Palace of the
Legion of Honor
Mrs. Spreckels fell in love with the French Pavilion at San Francisco's
Panama Pacific International Exposition. This pavilion was a replica of
the Palais de la Légion d'Honneur in Paris, one of the
distinguished eighteenth-century landmarks on the left bank of the
close of the 1915 exposition, Alma persuaded
her husband, Adolph B. Spreckels, who was a sugar magnate, to put up
the money and the French government granted
to construct a permanent replica, but the First World War delayed
groundbreaking until 1921.
George Applegarth was chosen to design this three-quarter-scale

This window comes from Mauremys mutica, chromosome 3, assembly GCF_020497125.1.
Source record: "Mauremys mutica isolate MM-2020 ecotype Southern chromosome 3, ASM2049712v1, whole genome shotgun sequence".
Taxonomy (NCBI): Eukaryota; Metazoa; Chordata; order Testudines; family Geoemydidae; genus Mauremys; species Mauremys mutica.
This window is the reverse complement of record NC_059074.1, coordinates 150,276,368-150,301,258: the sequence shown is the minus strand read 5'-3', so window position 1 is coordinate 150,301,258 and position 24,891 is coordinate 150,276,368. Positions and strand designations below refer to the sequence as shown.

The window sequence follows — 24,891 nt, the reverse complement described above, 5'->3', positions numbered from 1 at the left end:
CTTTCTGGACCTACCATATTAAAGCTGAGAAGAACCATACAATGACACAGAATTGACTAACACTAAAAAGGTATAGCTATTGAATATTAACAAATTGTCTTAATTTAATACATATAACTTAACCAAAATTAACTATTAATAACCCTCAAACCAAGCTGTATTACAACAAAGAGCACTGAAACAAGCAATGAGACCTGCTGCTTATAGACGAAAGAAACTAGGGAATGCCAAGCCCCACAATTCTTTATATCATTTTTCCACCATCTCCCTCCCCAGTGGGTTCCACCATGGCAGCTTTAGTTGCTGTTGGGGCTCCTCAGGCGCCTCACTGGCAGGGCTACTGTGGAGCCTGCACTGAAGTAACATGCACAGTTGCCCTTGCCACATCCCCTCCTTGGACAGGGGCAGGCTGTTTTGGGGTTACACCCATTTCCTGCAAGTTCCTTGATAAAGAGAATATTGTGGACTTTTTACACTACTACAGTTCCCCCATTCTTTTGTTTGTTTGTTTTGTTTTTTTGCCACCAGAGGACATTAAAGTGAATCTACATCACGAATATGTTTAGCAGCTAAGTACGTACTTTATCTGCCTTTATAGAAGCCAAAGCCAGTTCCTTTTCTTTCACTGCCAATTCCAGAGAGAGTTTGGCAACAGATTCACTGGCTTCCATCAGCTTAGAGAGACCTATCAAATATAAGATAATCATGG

adaptation of the
eighteenth-century Parisian original. Construction began on a remote
site known as Land's End--one of the most beautiful settings imaginable
for any museum overlooking the mouth of the bay, and today, the Golden Gate Bridge.
California Palace of the Legion of Honor was
completed in 1924, and on Armistice Day of that year its doors opened
to the public and dedication was made to those lost during the war.